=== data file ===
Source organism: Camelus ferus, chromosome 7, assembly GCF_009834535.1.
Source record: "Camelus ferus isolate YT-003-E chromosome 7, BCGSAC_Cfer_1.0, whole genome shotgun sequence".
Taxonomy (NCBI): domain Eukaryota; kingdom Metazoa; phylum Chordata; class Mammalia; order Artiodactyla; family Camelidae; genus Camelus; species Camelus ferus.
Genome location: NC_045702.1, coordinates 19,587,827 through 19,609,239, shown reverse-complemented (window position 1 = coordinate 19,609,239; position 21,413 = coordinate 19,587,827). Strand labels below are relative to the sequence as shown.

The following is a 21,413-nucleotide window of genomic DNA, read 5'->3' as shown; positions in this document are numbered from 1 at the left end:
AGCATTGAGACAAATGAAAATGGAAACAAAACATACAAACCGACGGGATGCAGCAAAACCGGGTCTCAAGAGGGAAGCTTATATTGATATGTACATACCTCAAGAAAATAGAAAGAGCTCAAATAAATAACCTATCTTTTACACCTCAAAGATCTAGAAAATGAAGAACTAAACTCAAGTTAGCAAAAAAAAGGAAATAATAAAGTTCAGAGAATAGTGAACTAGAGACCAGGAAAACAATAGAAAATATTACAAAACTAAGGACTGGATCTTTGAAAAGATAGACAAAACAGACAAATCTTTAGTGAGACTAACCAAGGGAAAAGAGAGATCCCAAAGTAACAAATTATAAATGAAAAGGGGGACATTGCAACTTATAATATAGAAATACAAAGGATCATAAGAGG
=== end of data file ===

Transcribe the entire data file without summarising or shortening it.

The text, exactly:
Source organism: Camelus ferus, chromosome 7, assembly GCF_009834535.1.
Source record: "Camelus ferus isolate YT-003-E chromosome 7, BCGSAC_Cfer_1.0, whole genome shotgun sequence".
Taxonomy (NCBI): domain Eukaryota; kingdom Metazoa; phylum Chordata; class Mammalia; order Artiodactyla; family Camelidae; genus Camelus; species Camelus ferus.
Genome location: NC_045702.1, coordinates 19,587,827 through 19,609,239, shown reverse-complemented (window position 1 = coordinate 19,609,239; position 21,413 = coordinate 19,587,827). Strand labels below are relative to the sequence as shown.

The following is a 21,413-nucleotide window of genomic DNA, read 5'->3' as shown; positions in this document are numbered from 1 at the left end:
AGCATTGAGACAAATGAAAATGGAAACAAAACATACAAACCGACGGGATGCAGCAAAACCGGGTCTCAAGAGGGAAGCTTATATTGATATGTACATACCTCAAGAAAATAGAAAGAGCTCAAATAAATAACCTATCTTTTACACCTCAAAGATCTAGAAAATGAAGAACTAAACTCAAGTTAGCAAAAAAAAGGAAATAATAAAGTTCAGAGAATAGTGAACTAGAGACCAGGAAAACAATAGAAAATATTACAAAACTAAGGACTGGATCTTTGAAAAGATAGACAAAACAGACAAATCTTTAGTGAGACTAACCAAGGGAAAAGAGAGATCCCAAAGTAACAAATTATAAATGAAAAGGGGGACATTGCAACTTATAATATAGAAATACAAAGGATCATAAGAGG